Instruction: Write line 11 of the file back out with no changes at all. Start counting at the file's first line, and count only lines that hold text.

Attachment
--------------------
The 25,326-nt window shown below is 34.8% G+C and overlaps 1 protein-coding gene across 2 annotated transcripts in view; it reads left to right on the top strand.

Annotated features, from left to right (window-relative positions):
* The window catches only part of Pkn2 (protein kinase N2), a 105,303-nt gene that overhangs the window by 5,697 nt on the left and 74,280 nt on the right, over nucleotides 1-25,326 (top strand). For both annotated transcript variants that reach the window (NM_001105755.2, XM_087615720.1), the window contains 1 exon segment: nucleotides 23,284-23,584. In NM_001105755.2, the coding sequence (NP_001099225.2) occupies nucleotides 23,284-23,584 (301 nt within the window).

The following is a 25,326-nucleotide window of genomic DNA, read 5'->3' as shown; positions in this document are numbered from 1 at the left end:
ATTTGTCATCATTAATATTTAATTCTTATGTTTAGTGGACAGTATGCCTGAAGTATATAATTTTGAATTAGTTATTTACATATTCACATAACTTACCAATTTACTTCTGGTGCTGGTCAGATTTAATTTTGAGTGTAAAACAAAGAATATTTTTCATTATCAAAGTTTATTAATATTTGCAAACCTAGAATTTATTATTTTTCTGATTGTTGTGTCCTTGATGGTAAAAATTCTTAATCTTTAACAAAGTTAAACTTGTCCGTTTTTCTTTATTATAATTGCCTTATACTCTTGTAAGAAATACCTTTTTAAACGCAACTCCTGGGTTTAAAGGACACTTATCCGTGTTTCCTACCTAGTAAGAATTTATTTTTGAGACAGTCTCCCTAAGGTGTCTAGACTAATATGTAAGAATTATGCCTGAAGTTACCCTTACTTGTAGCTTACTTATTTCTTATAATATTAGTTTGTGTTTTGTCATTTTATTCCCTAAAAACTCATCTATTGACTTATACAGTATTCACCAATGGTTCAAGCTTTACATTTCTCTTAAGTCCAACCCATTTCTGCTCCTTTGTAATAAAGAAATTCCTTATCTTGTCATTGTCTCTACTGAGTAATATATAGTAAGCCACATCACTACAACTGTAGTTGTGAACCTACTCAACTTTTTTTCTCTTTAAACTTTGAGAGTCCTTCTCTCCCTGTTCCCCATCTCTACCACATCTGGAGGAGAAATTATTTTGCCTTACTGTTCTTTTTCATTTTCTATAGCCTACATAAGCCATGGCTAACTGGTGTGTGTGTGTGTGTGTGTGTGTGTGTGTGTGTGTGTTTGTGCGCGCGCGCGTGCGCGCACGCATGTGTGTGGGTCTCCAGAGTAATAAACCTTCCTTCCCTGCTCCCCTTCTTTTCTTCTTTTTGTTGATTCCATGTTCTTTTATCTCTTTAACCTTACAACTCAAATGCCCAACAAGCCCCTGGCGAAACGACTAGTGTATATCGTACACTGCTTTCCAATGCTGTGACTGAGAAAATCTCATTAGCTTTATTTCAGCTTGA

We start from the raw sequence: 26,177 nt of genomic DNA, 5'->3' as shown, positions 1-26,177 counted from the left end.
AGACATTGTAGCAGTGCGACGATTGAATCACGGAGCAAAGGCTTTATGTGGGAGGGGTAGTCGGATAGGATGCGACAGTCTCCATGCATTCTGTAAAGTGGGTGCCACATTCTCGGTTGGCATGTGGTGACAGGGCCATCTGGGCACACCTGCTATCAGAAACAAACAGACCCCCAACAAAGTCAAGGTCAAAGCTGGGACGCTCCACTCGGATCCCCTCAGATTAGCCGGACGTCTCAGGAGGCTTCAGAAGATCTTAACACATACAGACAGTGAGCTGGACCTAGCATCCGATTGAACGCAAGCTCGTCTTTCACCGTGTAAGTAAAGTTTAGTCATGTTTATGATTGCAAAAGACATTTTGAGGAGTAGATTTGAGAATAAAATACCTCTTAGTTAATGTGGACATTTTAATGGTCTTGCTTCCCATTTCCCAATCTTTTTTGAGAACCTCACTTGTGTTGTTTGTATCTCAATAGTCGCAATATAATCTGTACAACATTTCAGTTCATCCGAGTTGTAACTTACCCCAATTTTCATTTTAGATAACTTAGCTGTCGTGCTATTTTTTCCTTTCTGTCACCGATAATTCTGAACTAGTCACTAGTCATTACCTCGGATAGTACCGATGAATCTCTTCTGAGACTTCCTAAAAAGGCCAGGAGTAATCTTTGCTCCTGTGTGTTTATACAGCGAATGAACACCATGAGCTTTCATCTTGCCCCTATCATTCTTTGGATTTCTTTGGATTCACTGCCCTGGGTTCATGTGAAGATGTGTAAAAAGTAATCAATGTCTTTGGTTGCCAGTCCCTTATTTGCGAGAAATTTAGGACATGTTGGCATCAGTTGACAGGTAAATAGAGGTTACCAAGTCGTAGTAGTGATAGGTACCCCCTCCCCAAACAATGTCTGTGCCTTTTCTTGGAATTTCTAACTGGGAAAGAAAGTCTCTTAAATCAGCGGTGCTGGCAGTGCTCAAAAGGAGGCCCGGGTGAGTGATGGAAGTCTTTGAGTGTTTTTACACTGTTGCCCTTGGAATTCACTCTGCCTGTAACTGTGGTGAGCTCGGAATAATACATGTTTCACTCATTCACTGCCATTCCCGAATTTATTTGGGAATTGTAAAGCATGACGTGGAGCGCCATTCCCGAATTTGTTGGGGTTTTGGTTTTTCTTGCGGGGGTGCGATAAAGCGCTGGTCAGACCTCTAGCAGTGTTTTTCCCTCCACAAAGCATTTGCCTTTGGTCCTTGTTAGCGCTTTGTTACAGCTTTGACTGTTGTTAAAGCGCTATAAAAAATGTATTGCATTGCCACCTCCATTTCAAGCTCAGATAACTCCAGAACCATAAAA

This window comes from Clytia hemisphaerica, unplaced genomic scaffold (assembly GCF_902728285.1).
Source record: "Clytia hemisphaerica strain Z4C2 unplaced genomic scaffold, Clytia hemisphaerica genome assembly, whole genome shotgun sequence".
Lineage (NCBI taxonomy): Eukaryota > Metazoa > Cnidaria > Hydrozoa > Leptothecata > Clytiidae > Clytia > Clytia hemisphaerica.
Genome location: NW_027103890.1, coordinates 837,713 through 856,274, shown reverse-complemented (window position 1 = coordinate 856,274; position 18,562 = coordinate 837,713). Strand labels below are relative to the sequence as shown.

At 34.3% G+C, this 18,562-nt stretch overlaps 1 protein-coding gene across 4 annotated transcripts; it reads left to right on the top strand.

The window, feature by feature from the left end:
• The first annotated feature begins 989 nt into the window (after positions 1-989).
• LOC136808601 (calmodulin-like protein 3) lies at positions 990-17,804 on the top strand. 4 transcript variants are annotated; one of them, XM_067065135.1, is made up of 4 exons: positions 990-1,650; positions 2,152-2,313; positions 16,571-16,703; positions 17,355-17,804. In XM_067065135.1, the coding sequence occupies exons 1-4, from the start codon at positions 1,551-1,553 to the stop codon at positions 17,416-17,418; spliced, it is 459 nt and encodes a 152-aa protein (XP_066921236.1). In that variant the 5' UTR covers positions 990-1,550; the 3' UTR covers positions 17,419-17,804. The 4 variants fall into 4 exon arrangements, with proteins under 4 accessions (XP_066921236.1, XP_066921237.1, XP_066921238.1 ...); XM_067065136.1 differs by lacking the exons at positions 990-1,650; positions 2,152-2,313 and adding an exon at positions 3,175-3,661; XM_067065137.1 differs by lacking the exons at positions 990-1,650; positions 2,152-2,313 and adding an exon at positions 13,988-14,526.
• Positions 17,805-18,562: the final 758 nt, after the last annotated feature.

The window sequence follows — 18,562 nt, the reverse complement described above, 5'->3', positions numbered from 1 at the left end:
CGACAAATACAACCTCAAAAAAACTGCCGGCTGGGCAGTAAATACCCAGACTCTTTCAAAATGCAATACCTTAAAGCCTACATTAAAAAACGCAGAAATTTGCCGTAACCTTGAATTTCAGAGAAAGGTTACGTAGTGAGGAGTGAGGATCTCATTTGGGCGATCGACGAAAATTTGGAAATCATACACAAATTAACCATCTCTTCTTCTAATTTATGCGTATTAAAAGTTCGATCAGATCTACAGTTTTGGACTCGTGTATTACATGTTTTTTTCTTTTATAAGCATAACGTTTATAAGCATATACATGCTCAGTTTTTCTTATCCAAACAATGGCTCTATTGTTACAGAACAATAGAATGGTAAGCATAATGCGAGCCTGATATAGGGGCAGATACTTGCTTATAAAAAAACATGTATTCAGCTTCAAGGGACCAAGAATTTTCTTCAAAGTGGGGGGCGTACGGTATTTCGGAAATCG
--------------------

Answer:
Genome location: NW_027103890.1, coordinates 837,713 through 856,274, shown reverse-complemented (window position 1 = coordinate 856,274; position 18,562 = coordinate 837,713). Strand labels below are relative to the sequence as shown.